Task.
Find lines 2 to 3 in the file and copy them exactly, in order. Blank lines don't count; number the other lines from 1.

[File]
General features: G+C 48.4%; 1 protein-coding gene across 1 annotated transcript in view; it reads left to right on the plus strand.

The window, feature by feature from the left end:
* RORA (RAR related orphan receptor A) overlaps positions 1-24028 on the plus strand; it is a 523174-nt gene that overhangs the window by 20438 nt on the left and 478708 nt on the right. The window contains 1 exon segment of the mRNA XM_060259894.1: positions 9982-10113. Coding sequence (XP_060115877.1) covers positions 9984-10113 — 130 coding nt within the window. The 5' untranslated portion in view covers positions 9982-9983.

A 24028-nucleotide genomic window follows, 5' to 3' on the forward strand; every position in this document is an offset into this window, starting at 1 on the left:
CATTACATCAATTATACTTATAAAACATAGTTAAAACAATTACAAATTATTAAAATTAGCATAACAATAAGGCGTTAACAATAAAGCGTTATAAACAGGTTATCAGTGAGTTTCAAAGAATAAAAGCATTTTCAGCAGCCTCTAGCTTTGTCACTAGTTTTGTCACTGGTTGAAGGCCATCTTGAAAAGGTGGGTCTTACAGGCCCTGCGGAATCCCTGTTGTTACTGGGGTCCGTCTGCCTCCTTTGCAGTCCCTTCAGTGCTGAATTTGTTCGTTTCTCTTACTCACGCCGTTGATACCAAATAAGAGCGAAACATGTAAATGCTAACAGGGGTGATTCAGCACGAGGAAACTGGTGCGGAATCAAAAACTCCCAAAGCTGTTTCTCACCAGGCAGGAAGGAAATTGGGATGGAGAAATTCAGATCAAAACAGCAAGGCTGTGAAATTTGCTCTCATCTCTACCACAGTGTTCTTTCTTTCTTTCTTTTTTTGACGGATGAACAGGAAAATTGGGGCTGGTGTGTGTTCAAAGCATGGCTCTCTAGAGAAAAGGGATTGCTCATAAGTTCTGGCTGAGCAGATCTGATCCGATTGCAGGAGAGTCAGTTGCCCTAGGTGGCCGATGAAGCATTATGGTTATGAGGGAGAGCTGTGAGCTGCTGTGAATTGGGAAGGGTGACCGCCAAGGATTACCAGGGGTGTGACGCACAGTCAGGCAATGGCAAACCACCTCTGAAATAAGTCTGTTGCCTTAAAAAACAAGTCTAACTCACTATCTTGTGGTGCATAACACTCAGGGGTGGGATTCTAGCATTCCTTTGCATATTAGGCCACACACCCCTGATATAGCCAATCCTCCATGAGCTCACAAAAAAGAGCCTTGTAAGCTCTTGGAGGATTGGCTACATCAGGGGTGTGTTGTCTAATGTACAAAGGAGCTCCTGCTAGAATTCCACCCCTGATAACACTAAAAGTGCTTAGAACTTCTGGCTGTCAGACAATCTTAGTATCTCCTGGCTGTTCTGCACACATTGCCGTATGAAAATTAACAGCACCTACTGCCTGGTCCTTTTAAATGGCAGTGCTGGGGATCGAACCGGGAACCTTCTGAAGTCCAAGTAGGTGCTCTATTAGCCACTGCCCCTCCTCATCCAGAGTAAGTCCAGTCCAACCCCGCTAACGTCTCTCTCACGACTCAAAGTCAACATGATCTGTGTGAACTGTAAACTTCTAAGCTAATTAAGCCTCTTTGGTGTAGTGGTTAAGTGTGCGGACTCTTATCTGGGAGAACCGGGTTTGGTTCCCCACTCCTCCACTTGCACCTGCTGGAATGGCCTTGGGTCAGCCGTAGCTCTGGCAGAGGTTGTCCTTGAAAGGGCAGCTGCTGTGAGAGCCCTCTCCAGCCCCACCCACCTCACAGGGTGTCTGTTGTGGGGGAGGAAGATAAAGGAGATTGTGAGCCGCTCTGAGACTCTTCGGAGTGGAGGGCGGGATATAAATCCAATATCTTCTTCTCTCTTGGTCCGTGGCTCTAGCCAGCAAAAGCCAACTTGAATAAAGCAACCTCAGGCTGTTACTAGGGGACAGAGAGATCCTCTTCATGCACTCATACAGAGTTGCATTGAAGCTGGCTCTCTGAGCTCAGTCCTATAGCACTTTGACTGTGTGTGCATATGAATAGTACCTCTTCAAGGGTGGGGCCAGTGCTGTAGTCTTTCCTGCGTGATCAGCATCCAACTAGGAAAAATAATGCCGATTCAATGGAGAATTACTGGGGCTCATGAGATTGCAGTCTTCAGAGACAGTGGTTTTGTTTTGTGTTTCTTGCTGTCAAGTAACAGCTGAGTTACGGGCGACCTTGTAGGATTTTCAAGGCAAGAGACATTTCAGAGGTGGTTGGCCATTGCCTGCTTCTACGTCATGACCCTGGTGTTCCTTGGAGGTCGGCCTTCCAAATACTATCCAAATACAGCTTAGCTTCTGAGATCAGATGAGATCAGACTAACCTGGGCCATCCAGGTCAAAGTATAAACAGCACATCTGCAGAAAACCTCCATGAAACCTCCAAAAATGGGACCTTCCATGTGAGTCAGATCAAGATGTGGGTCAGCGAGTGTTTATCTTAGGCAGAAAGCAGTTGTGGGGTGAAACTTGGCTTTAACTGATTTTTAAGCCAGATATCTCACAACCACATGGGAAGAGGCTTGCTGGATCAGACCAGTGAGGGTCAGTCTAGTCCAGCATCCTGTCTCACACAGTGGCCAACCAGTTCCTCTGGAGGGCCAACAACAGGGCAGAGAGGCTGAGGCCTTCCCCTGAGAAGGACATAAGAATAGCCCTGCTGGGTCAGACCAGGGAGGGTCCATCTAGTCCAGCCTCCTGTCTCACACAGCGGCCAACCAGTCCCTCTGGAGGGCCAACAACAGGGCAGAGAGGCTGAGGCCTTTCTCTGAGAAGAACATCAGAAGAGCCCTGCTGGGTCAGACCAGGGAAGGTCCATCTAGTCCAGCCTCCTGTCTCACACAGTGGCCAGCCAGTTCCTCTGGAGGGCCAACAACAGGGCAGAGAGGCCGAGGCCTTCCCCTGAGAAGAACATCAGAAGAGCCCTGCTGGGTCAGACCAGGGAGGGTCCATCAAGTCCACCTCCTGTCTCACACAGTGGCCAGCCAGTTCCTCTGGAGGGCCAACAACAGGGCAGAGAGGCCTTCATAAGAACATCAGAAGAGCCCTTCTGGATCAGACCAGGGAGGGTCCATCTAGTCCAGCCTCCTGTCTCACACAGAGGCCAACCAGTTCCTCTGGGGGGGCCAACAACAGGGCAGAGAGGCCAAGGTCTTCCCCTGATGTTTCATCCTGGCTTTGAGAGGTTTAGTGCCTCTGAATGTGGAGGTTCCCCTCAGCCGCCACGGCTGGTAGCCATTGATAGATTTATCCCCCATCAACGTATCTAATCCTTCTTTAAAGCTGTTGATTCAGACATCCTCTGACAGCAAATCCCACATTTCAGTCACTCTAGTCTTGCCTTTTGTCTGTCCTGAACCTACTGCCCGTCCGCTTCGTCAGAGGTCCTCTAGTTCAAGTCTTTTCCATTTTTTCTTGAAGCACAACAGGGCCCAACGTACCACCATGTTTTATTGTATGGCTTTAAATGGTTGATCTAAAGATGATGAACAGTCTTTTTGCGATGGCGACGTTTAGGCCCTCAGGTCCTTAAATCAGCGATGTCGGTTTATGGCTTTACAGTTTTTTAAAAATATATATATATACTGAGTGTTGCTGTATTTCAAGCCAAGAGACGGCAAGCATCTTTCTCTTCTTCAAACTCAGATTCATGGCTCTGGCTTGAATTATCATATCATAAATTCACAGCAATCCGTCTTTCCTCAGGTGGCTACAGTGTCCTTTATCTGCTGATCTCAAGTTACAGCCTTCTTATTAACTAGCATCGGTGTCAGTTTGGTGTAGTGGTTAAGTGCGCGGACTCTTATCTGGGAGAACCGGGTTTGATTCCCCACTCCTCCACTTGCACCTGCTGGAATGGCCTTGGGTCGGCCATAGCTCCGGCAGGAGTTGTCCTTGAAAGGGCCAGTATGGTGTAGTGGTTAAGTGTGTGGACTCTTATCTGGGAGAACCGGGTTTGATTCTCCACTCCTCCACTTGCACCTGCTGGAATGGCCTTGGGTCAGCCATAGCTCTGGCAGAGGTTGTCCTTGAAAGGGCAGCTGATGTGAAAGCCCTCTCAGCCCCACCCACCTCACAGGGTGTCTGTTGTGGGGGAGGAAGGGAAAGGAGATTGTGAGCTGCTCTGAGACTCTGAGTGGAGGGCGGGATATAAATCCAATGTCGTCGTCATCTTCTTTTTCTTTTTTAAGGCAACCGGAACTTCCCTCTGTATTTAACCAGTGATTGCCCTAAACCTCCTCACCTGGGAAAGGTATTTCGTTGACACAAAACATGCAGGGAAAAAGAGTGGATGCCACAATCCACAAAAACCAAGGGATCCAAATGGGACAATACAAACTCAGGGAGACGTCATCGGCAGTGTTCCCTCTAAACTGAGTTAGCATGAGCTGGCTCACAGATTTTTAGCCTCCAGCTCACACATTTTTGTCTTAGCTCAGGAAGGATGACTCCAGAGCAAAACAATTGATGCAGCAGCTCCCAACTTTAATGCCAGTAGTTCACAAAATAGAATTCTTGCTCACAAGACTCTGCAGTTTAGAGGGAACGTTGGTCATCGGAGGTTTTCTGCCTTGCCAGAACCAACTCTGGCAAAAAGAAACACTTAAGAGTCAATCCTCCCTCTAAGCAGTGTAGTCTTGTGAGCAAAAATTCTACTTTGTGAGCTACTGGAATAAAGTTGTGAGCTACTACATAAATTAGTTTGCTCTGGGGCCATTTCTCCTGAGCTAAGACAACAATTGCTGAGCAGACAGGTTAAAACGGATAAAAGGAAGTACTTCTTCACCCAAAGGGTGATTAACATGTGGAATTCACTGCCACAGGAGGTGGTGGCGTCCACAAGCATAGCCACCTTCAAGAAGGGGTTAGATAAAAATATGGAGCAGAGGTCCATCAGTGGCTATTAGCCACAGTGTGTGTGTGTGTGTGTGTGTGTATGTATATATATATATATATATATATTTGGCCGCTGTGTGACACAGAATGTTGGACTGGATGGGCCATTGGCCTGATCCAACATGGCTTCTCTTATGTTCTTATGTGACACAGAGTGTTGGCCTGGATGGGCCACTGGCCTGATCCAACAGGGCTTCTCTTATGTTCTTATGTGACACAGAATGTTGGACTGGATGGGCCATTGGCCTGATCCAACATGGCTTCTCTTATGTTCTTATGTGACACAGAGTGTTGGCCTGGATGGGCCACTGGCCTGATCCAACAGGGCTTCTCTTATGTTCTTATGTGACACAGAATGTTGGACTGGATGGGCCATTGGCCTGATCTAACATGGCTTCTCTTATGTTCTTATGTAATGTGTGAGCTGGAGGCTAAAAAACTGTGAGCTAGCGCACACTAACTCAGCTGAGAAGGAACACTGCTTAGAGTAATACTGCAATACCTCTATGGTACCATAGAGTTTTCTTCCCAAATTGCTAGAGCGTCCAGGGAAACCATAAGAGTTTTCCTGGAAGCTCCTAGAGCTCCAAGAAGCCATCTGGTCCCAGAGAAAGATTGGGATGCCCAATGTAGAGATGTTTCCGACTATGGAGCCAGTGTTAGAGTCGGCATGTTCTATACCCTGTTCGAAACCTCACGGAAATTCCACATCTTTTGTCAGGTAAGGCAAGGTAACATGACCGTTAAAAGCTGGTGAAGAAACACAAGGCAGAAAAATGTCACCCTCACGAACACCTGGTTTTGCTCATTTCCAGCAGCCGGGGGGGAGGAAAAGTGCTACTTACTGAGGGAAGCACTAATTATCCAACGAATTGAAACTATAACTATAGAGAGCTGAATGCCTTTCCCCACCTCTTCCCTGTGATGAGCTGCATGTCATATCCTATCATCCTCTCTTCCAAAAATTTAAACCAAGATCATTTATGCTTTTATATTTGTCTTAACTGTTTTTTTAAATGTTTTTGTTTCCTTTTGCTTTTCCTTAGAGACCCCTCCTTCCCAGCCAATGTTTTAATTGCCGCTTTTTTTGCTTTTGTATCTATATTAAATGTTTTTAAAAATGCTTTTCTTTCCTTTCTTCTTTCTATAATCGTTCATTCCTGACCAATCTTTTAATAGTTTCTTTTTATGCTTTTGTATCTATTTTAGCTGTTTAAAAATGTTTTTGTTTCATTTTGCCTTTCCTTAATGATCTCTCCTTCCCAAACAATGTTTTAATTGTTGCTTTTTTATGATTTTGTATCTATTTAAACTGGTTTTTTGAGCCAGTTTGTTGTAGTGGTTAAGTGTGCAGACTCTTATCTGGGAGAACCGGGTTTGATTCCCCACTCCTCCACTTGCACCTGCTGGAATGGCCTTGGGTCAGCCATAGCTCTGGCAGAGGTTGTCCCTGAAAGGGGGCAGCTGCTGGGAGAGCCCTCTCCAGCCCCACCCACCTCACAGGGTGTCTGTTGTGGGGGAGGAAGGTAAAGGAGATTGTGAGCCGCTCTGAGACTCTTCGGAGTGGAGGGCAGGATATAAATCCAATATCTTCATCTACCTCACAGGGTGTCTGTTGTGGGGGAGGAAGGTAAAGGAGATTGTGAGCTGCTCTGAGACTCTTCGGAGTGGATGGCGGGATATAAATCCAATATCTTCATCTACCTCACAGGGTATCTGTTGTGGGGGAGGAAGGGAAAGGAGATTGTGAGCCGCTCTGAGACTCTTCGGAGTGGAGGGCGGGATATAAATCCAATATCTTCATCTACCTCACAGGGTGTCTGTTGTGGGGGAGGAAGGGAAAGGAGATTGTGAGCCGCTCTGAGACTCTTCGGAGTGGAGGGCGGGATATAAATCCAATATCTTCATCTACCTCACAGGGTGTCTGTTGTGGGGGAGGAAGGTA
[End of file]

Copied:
The window, feature by feature from the left end:
* RORA (RAR related orphan receptor A) overlaps positions 1-24028 on the plus strand; it is a 523174-nt gene that overhangs the window by 20438 nt on the left and 478708 nt on the right. The window contains 1 exon segment of the mRNA XM_060259894.1: positions 9982-10113. Coding sequence (XP_060115877.1) covers positions 9984-10113 — 130 coding nt within the window. The 5' untranslated portion in view covers positions 9982-9983.